6. Lineage-specific enhancers activate self-renewal genes in macrophages and embryonic stem cells.

    Science.gov (United States)

    Soucie, Erinn L; Weng, Ziming; Geirsdóttir, Laufey; Molawi, Kaaweh; Maurizio, Julien; Fenouil, Romain; Mossadegh-Keller, Noushine; Gimenez, Gregory; VanHille, Laurent; Beniazza, Meryam; Favret, Jeremy; Berruyer, Carole; Perrin, Pierre; Hacohen, Nir; Andrau, J-C; Ferrier, Pierre; Dubreuil, Patrice; Sidow, Arend; Sieweke, Michael H

    2016-02-12

    Differentiated macrophages can self-renew in tissues and expand long term in culture, but the gene regulatory mechanisms that accomplish self-renewal in the differentiated state have remained unknown. Here we show that in mice, the transcription factors MafB and c-Maf repress a macrophage-specific enhancer repertoire associated with a gene network that controls self-renewal. Single-cell analysis revealed that, in vivo, proliferating resident macrophages can access this network by transient down-regulation of Maf transcription factors. The network also controls embryonic stem cell self-renewal but is associated with distinct embryonic stem cell-specific enhancers. This indicates that distinct lineage-specific enhancer platforms regulate a shared network of genes that control self-renewal potential in both stem and mature cells. Copyright © 2016, American Association for the Advancement of Science.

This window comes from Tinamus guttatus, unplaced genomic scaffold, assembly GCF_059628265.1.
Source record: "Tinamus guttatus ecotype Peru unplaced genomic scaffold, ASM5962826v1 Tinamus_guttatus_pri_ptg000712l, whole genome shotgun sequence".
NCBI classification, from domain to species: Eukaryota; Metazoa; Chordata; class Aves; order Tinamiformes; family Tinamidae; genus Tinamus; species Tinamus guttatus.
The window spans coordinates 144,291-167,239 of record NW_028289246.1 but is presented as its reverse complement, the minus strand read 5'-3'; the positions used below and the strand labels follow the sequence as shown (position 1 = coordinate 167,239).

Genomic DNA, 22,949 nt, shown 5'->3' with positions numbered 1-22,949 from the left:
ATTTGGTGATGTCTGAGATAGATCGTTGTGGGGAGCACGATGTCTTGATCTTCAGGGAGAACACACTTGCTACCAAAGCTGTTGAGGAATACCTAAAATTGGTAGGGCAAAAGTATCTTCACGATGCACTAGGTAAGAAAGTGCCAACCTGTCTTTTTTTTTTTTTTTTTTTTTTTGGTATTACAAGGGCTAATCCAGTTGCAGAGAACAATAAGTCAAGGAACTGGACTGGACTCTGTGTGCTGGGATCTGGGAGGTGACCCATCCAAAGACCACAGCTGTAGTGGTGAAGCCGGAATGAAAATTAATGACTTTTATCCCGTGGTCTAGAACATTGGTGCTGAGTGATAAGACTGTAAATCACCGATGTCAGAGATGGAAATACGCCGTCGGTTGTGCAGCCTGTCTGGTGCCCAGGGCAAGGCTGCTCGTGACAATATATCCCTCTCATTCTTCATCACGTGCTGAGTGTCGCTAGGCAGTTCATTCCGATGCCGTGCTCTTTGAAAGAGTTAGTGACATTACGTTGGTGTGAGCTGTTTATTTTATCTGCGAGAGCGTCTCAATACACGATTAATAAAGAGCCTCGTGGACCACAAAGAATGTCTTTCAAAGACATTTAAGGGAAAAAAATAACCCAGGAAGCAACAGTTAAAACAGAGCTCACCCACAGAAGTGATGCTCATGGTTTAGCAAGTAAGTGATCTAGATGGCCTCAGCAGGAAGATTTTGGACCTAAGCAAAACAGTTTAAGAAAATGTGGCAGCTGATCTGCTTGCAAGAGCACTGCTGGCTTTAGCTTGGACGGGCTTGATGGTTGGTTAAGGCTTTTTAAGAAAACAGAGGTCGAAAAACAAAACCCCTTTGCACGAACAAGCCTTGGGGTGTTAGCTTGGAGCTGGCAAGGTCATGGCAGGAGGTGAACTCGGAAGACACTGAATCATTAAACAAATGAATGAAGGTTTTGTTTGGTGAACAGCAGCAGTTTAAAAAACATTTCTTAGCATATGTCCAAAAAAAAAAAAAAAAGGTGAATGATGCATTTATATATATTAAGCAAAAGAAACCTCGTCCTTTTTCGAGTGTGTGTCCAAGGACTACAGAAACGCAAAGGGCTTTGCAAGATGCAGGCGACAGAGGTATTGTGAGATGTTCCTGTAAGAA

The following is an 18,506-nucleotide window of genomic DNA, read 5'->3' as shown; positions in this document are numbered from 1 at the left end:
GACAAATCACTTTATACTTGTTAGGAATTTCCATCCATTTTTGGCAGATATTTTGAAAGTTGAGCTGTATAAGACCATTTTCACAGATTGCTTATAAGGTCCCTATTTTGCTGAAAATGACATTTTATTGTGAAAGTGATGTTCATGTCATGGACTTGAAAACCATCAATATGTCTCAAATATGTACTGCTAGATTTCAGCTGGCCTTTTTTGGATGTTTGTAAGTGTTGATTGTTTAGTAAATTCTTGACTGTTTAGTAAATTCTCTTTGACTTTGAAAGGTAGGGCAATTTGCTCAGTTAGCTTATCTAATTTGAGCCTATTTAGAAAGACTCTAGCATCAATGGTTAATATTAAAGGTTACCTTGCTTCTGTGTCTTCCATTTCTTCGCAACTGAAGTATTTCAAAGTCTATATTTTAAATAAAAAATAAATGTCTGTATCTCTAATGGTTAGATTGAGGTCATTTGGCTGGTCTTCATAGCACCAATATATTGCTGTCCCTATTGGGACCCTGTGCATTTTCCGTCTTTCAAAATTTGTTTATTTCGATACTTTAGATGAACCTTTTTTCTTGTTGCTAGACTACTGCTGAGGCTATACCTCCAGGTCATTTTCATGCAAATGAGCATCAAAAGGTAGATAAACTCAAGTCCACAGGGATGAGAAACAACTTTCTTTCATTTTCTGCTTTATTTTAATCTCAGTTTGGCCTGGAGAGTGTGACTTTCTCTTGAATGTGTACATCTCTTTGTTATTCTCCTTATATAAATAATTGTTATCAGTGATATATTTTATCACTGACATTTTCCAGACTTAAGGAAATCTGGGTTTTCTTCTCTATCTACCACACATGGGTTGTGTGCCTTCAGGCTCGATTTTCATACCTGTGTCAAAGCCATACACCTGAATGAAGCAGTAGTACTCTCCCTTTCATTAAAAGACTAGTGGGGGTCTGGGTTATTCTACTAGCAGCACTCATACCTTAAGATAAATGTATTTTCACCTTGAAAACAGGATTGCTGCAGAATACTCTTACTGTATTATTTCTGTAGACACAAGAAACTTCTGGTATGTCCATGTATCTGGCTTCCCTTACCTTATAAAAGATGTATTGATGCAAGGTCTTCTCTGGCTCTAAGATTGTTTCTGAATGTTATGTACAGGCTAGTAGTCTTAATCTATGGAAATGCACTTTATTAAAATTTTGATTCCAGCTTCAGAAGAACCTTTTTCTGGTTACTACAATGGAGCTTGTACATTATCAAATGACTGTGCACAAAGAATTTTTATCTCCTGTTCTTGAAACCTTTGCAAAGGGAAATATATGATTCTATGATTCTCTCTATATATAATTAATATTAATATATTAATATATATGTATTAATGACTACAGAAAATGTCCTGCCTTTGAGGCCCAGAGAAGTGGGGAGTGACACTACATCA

7. Macrophage Resistance to HIV-1 Infection Is Enhanced by the Neuropeptides VIP and PACAP

    Science.gov (United States)

    Temerozo, Jairo R.; Joaquim, Rafael; Regis, Eduardo G.; Savino, Wilson; Bou-Habib, Dumith Chequer

    2013-01-01